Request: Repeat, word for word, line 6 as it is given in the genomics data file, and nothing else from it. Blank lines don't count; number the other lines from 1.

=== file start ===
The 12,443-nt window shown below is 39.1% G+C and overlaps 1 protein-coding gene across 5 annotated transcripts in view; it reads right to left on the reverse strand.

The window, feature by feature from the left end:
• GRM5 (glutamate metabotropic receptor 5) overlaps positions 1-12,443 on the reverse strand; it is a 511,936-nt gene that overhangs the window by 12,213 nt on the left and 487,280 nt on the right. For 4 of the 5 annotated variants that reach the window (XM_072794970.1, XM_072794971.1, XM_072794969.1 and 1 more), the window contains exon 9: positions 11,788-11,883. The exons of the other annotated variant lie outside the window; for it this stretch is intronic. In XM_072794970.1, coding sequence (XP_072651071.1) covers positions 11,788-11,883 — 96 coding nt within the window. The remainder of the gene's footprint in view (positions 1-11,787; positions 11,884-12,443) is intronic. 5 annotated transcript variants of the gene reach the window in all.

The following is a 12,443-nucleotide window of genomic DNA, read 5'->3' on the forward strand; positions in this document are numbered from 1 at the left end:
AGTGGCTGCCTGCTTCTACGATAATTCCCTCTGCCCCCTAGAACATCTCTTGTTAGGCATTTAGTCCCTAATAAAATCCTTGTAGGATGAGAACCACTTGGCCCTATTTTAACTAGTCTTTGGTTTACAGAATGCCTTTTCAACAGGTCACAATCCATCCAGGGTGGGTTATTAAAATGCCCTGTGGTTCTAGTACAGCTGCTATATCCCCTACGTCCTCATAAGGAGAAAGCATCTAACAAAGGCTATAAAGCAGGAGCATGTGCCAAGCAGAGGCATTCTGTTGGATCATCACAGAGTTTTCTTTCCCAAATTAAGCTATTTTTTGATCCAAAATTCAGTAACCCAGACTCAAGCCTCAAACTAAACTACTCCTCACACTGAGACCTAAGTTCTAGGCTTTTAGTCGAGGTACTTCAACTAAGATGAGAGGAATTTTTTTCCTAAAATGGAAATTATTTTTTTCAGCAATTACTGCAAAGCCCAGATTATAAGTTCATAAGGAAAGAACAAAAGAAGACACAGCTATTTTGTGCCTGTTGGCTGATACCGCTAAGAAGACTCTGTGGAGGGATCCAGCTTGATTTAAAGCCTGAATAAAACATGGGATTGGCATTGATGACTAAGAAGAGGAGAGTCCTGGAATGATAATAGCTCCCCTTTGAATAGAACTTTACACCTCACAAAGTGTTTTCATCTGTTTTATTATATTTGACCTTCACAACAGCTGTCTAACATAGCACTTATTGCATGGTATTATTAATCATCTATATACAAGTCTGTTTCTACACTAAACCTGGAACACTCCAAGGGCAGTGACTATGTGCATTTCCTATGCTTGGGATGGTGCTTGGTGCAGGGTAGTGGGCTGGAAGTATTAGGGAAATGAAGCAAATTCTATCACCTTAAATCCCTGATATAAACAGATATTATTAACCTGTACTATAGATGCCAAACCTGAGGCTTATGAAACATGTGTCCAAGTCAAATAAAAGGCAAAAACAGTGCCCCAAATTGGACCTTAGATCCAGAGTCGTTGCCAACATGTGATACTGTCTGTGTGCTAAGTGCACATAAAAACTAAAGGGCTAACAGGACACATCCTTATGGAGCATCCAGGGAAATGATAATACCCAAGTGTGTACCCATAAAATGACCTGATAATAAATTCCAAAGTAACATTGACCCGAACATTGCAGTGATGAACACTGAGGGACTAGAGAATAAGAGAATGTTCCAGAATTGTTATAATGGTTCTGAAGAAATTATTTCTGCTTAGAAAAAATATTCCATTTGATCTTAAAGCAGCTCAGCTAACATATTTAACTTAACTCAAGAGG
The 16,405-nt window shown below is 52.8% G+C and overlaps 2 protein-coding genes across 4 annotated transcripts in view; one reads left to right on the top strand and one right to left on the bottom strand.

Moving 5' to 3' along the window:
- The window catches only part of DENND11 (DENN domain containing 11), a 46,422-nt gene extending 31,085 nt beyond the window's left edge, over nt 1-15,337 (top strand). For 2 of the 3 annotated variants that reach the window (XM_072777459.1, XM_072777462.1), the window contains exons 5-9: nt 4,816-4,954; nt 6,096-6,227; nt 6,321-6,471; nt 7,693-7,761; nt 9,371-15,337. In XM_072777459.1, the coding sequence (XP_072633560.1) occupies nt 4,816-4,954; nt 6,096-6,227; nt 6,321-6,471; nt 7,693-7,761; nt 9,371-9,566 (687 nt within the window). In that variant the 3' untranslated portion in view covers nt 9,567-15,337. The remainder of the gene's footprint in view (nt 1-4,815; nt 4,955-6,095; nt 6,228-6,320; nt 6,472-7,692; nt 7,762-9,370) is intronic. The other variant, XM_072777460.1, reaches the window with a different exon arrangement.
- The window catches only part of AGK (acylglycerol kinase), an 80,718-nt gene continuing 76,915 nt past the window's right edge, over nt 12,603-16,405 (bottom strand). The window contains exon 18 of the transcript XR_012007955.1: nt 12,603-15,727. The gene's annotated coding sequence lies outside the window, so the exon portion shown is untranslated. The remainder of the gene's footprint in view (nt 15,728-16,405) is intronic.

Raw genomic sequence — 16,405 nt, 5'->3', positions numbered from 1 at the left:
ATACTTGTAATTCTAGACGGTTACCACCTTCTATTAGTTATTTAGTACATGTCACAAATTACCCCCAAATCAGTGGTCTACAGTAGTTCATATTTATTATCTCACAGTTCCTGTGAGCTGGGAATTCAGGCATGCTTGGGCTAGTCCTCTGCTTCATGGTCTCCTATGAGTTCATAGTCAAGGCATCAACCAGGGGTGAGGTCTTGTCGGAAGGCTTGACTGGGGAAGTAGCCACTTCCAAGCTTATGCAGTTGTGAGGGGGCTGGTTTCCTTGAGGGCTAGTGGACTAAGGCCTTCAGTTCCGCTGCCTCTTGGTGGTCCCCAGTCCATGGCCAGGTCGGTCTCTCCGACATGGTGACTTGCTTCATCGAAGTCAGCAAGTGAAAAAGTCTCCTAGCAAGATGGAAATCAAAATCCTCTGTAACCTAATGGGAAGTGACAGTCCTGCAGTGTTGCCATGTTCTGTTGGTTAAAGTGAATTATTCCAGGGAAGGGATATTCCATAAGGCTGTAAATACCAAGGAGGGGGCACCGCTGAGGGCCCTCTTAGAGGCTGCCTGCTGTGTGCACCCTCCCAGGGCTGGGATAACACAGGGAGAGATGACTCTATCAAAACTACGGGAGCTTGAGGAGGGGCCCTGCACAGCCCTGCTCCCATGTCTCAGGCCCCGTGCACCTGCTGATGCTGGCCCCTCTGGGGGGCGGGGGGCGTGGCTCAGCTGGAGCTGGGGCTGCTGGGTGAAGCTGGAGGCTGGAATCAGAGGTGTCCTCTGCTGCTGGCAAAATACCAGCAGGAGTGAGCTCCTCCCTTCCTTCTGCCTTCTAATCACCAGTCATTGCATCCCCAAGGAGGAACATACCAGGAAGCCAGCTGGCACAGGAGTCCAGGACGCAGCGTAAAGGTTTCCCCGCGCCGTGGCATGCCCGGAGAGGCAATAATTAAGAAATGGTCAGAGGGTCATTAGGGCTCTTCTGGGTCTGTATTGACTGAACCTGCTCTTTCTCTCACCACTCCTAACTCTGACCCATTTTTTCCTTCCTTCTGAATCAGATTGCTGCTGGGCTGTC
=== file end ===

The 16,405-nt window shown below is 52.8% G+C and overlaps 2 protein-coding genes across 4 annotated transcripts in view; one reads left to right on the top strand and one right to left on the bottom strand.